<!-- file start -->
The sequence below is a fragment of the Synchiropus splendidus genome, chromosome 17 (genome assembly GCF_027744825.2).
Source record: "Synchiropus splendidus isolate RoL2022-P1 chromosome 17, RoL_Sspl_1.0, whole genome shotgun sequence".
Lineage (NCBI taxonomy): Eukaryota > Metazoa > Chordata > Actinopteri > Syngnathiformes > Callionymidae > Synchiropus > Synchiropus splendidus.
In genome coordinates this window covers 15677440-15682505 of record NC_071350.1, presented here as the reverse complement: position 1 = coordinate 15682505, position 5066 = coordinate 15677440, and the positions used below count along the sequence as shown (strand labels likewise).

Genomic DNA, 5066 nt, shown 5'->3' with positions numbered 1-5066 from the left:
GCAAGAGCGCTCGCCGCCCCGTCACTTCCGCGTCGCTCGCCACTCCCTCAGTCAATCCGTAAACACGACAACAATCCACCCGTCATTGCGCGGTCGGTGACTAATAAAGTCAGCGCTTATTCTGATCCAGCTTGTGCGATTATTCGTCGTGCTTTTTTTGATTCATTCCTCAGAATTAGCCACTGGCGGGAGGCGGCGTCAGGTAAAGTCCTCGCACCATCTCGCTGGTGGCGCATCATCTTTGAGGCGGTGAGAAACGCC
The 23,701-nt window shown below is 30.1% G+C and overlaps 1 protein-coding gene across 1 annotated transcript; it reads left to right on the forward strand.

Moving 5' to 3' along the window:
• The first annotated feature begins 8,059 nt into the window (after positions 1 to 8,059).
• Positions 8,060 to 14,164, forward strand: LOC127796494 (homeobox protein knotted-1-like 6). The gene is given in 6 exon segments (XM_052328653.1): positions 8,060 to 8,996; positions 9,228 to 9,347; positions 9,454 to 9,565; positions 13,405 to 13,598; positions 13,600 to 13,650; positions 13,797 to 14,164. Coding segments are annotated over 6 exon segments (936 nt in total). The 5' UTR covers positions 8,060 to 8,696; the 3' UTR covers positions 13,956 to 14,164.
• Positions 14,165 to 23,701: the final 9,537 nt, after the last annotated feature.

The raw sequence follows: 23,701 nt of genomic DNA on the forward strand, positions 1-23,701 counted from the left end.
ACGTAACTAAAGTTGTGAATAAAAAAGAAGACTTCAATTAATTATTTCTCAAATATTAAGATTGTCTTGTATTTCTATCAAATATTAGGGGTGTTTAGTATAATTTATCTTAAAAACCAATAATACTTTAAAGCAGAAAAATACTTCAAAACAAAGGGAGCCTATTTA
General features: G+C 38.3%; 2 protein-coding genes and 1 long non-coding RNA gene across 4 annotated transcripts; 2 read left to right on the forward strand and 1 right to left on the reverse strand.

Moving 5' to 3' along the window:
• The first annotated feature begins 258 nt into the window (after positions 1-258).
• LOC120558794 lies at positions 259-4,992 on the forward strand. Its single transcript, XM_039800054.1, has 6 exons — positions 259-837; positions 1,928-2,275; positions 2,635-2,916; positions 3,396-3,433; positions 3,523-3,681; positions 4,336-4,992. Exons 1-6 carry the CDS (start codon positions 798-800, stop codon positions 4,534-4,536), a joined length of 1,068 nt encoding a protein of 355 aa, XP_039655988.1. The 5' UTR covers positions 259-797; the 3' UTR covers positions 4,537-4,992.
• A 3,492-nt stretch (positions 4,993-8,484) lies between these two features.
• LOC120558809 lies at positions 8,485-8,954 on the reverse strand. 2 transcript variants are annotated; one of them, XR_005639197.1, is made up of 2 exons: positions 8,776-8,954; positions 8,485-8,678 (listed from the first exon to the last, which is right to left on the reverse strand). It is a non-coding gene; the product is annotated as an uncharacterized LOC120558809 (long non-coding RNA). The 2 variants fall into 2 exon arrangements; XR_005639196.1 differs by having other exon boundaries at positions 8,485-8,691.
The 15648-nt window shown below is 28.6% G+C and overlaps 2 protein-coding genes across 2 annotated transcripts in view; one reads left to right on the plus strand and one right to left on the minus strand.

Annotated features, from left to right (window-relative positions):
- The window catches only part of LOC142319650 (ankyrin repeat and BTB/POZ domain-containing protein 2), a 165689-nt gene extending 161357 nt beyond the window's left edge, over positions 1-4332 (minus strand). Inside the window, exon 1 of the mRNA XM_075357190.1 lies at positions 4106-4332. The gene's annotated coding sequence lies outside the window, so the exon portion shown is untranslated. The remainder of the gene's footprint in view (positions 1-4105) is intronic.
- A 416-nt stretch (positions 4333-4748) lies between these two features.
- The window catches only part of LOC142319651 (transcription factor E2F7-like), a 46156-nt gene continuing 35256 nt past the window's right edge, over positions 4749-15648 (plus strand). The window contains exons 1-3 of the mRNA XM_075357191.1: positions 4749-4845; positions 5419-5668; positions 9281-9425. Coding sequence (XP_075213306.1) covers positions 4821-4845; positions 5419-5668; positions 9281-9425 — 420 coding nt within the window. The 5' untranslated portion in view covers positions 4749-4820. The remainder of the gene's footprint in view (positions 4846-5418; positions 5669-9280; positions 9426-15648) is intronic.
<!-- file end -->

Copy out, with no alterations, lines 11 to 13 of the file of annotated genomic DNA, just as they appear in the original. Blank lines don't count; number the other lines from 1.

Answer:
• Positions 14,165 to 23,701: the final 9,537 nt, after the last annotated feature.

The raw sequence follows: 23,701 nt of genomic DNA on the forward strand, positions 1-23,701 counted from the left end.
ACGTAACTAAAGTTGTGAATAAAAAAGAAGACTTCAATTAATTATTTCTCAAATATTAAGATTGTCTTGTATTTCTATCAAATATTAGGGGTGTTTAGTATAATTTATCTTAAAAACCAATAATACTTTAAAGCAGAAAAATACTTCAAAACAAAGGGAGCCTATTTA